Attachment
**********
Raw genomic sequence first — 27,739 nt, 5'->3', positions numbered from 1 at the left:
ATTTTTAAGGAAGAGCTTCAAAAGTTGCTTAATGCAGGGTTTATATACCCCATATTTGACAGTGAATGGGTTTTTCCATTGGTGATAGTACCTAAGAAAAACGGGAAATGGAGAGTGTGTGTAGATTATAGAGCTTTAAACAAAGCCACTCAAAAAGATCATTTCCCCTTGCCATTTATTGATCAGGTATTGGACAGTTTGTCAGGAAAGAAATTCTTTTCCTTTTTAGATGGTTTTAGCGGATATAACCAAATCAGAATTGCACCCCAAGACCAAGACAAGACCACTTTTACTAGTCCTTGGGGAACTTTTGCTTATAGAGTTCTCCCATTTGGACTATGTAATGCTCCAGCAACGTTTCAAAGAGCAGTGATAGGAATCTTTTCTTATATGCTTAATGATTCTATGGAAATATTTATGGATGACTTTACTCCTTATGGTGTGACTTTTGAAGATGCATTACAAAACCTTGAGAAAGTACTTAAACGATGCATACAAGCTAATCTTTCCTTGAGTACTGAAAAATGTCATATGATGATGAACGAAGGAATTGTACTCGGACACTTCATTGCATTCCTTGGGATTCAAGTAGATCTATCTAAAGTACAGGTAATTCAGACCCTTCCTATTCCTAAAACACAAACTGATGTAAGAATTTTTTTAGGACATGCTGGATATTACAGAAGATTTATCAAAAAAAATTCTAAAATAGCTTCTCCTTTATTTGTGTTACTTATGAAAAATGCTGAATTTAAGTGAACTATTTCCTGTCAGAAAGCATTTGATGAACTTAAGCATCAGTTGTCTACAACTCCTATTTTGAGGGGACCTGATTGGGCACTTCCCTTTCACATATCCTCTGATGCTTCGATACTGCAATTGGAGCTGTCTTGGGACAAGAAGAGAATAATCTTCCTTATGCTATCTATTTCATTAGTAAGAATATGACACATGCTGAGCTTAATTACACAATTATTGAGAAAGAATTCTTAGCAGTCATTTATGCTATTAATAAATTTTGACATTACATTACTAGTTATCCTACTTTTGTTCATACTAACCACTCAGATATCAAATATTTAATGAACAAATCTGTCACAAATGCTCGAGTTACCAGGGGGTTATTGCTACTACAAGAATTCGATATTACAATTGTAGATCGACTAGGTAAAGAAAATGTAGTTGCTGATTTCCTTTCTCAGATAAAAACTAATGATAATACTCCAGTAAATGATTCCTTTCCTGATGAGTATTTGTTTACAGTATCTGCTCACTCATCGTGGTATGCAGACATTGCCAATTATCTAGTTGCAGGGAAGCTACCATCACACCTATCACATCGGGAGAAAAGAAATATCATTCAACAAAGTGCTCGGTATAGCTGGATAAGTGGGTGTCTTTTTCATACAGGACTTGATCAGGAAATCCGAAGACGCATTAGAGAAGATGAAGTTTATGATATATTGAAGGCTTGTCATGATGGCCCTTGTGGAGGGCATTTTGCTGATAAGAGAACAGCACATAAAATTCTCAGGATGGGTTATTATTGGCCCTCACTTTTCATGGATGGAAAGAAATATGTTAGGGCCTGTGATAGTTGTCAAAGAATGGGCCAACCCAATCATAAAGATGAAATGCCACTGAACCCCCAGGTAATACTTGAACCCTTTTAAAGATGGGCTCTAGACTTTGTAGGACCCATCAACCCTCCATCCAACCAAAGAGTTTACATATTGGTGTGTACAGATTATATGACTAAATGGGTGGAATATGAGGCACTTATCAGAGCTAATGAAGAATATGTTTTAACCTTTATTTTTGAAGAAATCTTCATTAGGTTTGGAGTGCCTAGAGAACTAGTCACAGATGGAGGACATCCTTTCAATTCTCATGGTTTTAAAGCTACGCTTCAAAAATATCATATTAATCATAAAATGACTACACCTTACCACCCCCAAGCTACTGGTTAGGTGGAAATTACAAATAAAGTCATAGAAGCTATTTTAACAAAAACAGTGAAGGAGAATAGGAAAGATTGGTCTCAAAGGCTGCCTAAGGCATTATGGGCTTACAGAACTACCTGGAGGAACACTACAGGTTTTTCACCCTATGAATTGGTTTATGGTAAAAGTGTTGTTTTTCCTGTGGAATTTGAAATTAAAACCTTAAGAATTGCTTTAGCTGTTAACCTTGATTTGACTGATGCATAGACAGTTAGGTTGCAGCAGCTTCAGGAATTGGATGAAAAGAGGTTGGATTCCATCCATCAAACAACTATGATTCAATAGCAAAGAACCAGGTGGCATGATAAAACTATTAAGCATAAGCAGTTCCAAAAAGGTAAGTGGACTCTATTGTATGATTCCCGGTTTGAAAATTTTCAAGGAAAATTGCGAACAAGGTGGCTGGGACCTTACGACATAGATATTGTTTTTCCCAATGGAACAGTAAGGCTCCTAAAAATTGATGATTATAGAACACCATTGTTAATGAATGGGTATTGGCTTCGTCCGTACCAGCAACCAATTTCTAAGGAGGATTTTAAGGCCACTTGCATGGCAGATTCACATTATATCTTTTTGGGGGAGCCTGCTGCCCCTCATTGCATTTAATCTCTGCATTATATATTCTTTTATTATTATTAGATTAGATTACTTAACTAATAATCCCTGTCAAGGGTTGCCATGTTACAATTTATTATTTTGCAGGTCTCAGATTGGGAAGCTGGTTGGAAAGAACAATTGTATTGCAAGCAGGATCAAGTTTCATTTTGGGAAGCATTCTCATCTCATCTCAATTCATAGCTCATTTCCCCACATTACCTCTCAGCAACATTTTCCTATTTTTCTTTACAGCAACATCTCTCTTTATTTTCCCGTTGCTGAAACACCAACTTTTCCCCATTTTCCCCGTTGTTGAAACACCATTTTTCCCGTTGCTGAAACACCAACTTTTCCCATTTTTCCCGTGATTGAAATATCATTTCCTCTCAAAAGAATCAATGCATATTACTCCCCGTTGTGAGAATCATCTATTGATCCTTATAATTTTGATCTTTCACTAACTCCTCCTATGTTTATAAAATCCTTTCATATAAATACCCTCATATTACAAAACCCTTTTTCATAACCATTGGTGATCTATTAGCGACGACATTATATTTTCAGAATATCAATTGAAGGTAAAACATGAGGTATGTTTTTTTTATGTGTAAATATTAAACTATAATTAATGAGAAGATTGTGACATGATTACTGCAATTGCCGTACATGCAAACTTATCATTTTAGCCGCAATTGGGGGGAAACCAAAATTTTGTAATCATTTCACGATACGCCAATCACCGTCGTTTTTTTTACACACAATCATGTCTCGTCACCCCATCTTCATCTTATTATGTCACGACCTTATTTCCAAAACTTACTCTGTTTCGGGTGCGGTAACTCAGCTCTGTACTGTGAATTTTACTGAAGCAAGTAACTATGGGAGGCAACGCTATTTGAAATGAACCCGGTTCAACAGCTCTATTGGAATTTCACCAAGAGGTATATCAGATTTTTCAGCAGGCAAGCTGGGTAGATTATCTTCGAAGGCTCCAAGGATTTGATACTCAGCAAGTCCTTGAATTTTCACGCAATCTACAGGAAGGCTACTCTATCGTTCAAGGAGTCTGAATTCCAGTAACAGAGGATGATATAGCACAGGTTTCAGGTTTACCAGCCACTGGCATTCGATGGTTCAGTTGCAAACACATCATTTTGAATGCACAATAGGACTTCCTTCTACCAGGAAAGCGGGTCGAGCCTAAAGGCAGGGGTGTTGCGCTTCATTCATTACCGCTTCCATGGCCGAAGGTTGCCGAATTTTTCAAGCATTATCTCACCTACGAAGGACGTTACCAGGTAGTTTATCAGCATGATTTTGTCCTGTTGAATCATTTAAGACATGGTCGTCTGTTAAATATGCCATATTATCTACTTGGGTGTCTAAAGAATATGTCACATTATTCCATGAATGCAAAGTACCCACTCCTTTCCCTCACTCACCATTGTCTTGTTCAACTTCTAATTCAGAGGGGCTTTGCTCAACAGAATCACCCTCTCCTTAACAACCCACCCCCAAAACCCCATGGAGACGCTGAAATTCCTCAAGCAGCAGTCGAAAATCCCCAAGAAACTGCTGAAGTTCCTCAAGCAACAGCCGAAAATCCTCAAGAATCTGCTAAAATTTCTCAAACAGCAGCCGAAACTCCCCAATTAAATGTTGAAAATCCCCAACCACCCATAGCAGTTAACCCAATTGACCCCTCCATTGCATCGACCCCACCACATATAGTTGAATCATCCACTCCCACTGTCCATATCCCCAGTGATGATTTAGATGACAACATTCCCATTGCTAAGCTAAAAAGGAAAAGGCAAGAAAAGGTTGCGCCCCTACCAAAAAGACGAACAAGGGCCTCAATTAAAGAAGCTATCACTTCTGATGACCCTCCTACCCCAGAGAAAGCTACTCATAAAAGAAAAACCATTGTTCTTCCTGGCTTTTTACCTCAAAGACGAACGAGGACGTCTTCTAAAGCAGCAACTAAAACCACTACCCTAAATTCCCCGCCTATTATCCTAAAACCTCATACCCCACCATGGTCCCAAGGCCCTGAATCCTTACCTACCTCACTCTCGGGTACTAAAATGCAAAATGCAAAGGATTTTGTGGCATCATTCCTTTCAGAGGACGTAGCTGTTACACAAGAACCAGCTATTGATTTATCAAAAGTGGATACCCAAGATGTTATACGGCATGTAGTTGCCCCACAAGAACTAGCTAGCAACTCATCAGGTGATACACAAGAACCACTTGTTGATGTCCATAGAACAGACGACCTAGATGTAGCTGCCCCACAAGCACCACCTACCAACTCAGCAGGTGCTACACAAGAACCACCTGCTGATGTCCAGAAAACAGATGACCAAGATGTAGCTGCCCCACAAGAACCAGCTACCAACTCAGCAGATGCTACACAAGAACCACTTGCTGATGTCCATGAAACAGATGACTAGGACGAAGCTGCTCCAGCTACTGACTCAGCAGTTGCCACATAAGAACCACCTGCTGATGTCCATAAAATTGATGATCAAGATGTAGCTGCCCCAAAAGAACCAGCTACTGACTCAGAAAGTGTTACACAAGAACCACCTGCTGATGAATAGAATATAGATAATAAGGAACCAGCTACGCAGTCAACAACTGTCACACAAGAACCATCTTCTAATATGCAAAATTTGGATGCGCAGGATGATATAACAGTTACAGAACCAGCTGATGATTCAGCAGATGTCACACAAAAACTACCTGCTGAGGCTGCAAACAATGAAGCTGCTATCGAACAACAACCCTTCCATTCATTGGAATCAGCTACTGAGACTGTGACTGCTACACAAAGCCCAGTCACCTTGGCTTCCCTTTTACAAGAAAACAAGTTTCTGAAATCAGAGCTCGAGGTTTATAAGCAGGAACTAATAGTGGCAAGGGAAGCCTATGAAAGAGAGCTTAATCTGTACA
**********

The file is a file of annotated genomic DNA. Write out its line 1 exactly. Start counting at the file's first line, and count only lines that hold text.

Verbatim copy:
Raw genomic sequence first — 27,739 nt, 5'->3', positions numbered from 1 at the left: